What Are the Different Types of Legal Discourse?

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  • Written By: Geisha A. Legazpi
  • Edited By: Shereen Skola
  • Last Modified Date: 19 February 2020
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Legal discourse refers to the acts of communication used in the practice of law. There are two basic types of legal discourse: the written and the oral. In its general sense, written communication refers to communication that is more permanent and more useful for reference, as these are words put down on paper and will not disappear upon delivery. On the other hand, the oral type of legal discourse is temporary in nature. Once uttered, it may be lost if steps are not taken to write or type it down.

In law, communication is essential because it bridges the barriers between client and lawyer, lawyer and lawyer, and judge and lawyer. Thus, in legal discourse, certain terminologies are often used. These terms and phrases are branded as pertinent and exclusive to the meaning given to them by the legal world. Although it takes the form of linguistics, legal discourse does not confine itself to linguistic methods. Its principal basis is the theory of law, because it is meant to aid legal players in their day-to-day communication relating to law.


Legal discourse, particularly the written kind, gives rise to legislations couched in legal language. The meaning of terms used in drafting laws may either be in its ordinary sense or its technical one. The phrasing, the organization, and the overall form of the drafted laws have legislative intent that brings forth legal analysis. Written communication in law involves significant variations of grammar and word usage, which are a manifestation of the intent of the framers to have a word or phrase understood in one way for a specific field of law, yet comprehended in another way for a different legal area. Understanding these nuances is typically very important in obtaining an accurate interpretation of the texts.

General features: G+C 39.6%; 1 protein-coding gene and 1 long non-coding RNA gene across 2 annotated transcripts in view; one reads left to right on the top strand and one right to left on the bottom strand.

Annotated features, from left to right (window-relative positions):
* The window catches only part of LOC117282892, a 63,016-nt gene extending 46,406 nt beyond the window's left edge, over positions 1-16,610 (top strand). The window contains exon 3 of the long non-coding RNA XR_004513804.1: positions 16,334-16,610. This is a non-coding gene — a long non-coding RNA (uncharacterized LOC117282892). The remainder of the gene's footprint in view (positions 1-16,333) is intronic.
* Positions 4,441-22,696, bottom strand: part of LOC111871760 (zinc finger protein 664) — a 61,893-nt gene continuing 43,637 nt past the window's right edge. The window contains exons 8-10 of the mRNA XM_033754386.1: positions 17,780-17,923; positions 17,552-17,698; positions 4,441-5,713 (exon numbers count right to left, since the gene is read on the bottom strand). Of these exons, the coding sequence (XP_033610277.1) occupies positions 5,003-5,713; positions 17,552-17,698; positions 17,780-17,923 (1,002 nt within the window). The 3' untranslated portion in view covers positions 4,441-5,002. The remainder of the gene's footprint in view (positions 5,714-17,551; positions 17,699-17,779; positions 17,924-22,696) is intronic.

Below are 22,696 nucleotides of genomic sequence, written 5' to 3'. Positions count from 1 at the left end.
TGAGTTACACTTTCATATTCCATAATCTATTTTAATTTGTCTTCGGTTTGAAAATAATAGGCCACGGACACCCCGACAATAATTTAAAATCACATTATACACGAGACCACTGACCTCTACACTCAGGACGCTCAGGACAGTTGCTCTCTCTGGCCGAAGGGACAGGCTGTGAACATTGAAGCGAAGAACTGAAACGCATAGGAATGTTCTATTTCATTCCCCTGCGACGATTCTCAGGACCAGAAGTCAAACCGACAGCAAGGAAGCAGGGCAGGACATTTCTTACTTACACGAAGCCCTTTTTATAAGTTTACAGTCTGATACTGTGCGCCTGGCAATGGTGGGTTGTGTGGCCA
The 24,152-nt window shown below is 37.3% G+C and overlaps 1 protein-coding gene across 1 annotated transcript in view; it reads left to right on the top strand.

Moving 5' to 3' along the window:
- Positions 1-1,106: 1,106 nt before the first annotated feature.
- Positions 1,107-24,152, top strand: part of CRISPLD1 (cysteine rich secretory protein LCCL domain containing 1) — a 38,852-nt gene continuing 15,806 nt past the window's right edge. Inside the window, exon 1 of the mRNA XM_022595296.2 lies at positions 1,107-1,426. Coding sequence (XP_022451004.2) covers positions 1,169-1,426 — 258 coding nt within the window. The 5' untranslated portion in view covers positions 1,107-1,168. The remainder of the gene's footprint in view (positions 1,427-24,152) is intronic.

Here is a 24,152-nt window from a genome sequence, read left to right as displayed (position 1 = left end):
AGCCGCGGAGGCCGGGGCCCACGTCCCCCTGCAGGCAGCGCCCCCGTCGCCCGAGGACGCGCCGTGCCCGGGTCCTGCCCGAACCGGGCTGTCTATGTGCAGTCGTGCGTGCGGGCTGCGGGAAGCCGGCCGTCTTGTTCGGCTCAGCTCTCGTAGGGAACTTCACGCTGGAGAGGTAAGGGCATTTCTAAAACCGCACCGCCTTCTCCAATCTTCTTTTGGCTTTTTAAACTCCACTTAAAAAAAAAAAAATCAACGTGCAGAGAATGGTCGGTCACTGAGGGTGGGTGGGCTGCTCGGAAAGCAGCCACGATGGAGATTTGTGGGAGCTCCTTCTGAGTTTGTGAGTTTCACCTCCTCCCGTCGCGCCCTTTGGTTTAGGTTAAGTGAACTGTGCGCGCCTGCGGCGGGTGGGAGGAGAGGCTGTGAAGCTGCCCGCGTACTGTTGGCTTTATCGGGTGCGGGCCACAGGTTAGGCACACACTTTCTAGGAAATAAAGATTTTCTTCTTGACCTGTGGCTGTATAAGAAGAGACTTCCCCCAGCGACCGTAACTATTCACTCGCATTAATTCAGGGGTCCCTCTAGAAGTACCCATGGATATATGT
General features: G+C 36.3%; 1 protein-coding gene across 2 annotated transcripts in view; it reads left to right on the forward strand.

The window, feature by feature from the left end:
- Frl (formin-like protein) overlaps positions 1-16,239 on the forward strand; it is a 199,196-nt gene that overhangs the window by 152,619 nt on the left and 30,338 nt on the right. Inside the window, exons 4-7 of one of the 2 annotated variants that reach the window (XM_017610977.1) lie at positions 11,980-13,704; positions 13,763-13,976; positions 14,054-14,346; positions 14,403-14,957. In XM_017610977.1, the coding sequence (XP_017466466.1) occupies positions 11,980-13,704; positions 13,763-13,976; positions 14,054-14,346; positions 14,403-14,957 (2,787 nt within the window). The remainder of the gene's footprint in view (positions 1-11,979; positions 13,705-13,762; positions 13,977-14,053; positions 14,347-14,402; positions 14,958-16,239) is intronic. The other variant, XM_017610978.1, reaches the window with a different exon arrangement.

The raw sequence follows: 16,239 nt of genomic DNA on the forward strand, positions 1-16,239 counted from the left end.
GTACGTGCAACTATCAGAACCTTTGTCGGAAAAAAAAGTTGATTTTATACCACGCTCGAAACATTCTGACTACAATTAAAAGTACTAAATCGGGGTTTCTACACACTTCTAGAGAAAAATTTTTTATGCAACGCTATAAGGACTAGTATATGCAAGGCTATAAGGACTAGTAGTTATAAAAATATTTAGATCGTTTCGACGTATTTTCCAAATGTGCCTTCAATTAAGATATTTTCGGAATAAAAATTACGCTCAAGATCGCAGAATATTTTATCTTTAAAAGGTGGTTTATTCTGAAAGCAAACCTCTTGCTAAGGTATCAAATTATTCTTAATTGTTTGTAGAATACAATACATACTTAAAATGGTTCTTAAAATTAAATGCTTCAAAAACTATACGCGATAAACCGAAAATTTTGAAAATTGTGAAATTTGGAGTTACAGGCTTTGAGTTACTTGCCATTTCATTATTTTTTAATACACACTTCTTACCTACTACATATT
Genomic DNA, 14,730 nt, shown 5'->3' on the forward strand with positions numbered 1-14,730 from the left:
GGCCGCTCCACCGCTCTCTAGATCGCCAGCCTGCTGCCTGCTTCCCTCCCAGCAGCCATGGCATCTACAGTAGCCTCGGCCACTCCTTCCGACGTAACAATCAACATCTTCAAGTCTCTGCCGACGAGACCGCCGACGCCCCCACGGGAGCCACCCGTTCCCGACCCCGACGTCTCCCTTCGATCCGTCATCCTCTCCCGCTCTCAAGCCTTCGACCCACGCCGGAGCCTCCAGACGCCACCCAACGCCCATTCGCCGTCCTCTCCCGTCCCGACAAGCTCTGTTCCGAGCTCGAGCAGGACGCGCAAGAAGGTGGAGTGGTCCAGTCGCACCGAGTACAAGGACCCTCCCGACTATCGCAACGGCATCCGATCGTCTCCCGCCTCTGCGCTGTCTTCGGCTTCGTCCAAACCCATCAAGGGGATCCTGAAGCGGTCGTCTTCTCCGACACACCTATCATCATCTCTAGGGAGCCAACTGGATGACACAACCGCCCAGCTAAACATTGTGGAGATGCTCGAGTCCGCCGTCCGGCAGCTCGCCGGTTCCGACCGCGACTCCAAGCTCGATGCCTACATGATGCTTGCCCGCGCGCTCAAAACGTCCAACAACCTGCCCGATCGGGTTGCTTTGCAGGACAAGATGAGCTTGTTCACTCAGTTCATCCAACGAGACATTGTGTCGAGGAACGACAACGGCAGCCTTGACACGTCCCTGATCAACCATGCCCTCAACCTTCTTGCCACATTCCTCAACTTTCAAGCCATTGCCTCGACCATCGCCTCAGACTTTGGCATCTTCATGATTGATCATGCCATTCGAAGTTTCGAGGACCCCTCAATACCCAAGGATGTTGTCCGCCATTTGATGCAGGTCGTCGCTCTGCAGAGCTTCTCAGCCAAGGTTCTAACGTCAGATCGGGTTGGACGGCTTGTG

The oral type of legal discourse refers principally to the language used in the speech or utterances of a lawyer as he or she participates in courtroom advocacy. Courtroom advocacy refers to the arguments, motions, and objections that a lawyer may raise in the course of his or her defense or prosecution. There is a specific legal language outlined and mandated to enable a swift and uniform comprehension of what a lawyer intends to communicate. The two types of legal discourse are interdependent and are often used simultaneously. One follows logically after the other, but both highlight the purpose of preventing ambiguity and vagueness in the practice of law.


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Post 3

Both of you guys make some very good points. Also, I would like to note that when it comes to oral communication, you have to make sure to be careful as well. When speaking to someone face to face, tone and body language are everything. If you say something a bit harshly (even if you don't realize it), the other person could misinterpret it the other way, and think you're being rude to them. Trust me, I've had this happen before.

Post 2

@Krunchyman - I agree with you, as written communication isn't the best. In my opinion, the reason why is because more than often, you can lose your "tone", and things can be misinterpreted. For example, if you were writing a letter to someone, though it could be very articulate, always make sure that you use the correct tone. Unlike oral, where people can see you, all the reader has to go by is the intent and wording of what you're writing.

Post 1

In reference to the different types of legal discourse, this article really puts emphasis on how communication matters in most events and practically every situation. Honestly though, I've always preferred oral communication instead of written.

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